Guinness is one of the most recognisable drinks on the planet, thanks to its distinctive look and years of seriously clever advertising campaigns. So when the new visitor centre, the Guinness Storehouse, opened at St James Gate brewery in Dublin in 2000, it had to embody the same values that made the brand so successful.
Designed by London-based Imagination in conjunction with Dublin architects RKD, a disused grain storage building was turned into a contemporary brandland at a cost of €42m (£32m, $45m). Today, half of all tourists to Ireland visit the attraction.
“You have to give credit to the executives from [parent company] Diageo who had the courage and bravery to spend that amount of money on a visitor centre,” says Paul Carty, managing director at the Guinness Storehouse. “That was an incredible vote of confidence in the Guinness brand and in the value of an experiential attraction.”
Fast forward to 2015, and 1.5 million people visited the Guinness Storehouse, an 18 per cent increase on the previous year’s figure. Of those, 93 per cent were from overseas, with people from the UK and US making up half of all visitors. French and German visitors formed 6 per cent each of the total, while the biggest year-on-year growth markets were the Dutch (up 34 per cent) and the Chinese (up 38 per cent).
In fact, from the very beginning, the attraction has been on an upward trajectory, both popular and profitable. Even during the recession, the Guinness Storehouse experienced growth. The only dip in attendance was in 2010, when air travel was severely disrupted by the erupting Eyjafjallajökull volcano in Iceland.
“Eighty-five per cent of our business comes via Dublin airport. We’re totally dependent on tourists coming to the island in the first place,” Carty says. “It just shows the importance of access. Airlines like Ryanair and Aer Lingus do a great job of delivering volumes of people to the island.”
Carty, who started out in the global hospitality industry, has been at the Guinness Storehouse since it opened. He says the attraction is successful thanks to a business model that’s highly sustainable, funding all its own investments.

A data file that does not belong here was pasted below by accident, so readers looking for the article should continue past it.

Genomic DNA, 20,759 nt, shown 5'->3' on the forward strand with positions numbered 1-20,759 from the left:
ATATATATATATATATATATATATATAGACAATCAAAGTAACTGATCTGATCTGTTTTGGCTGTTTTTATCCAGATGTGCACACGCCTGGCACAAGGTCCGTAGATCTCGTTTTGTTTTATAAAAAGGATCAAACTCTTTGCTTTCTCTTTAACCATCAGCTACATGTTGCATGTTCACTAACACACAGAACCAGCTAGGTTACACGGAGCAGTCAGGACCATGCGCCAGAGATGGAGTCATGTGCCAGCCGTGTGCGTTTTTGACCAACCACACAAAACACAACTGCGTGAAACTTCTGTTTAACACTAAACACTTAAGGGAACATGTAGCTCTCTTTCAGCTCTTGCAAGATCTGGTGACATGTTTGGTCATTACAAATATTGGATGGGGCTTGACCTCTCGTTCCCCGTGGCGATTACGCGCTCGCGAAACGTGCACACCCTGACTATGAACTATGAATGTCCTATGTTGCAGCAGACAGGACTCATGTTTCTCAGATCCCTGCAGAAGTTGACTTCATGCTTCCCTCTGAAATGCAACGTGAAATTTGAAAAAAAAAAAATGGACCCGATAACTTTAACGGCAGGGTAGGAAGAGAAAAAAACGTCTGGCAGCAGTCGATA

“We reinvest every year. We always try to create a new area so we have a new story to tell. This helps us maintain our position as a must-see attraction for tourists and encourages repeat visitors,” Carty says.
A major new investment – a result of customer feedback – is the new third floor, which opened in March 2015 and is dedicated to the world of advertising. Interactive displays bring to life the best TV and print advertising from Guinness, from the iconic John Gilroy Toucan illustrations of the 1930s to the iconic modern campaigns.
Design agency Love created the new 1,500sqm (16,146sq ft) space, introducing high-tech elements including a playable digital version of the brand’s trademark golden harp and an 8-metre (26-foot) high interactive Instagram wall to integrate social media more powerfully into the space.
The Guinness Storehouse generates 350 million media impressions every year for the brand and the 1080p-resolution gesture-controlled Instagram installation has massively boosted the attraction’s social media presence since it opened.
An intimate 75-minute tasting experience at the Connoisseur Bar was another new offering at the attraction last year.
“In the past five years we’ve invested €10 million [£7.6m, $10.8m]. We’re constantly reinventing and upgrading,” Carty says. “We see the return on investment and from a brand perspective we track and survey things, such as whether guests consume more Guinness after their visit, or whether they feel warmer towards the brand.”
One of the most crucial investment decisions was the appointment of BRC Imagination Arts to rethink the way the brand’s story was being told, Carty says. In 2011, BRC completed an upgrade, which included the themeing of each floor to create a coherent and more interactive visitor journey. The results were a 35 per cent jump in attendance and 240 per cent increase in net profit.
Warm Irish welcome
Carty’s background in high-end hotels shines through at the attraction, where a “warm Irish welcome” and top-class customer service are paramount. A great deal is invested in finding the right staff and training them to ensure visitors enjoy a high-quality experience and form a good impression of Guinness.
“It’s similar to running hotels because of shared skill sets: F&B, entertainment, staff training and standards,” he says.
It’s the same welcome extended to Britain’s Queen Elizabeth II when she and husband Prince Philip toured the attraction in 2013, as part of the first royal visit to Ireland since 1911, For Carty, it was a career highlight: “The hairs on my neck stood up. I felt so proud to be involved such a historic event,” he says. “We showed the Queen the art of pouring the perfect Guinness. It was a beautiful occasion.”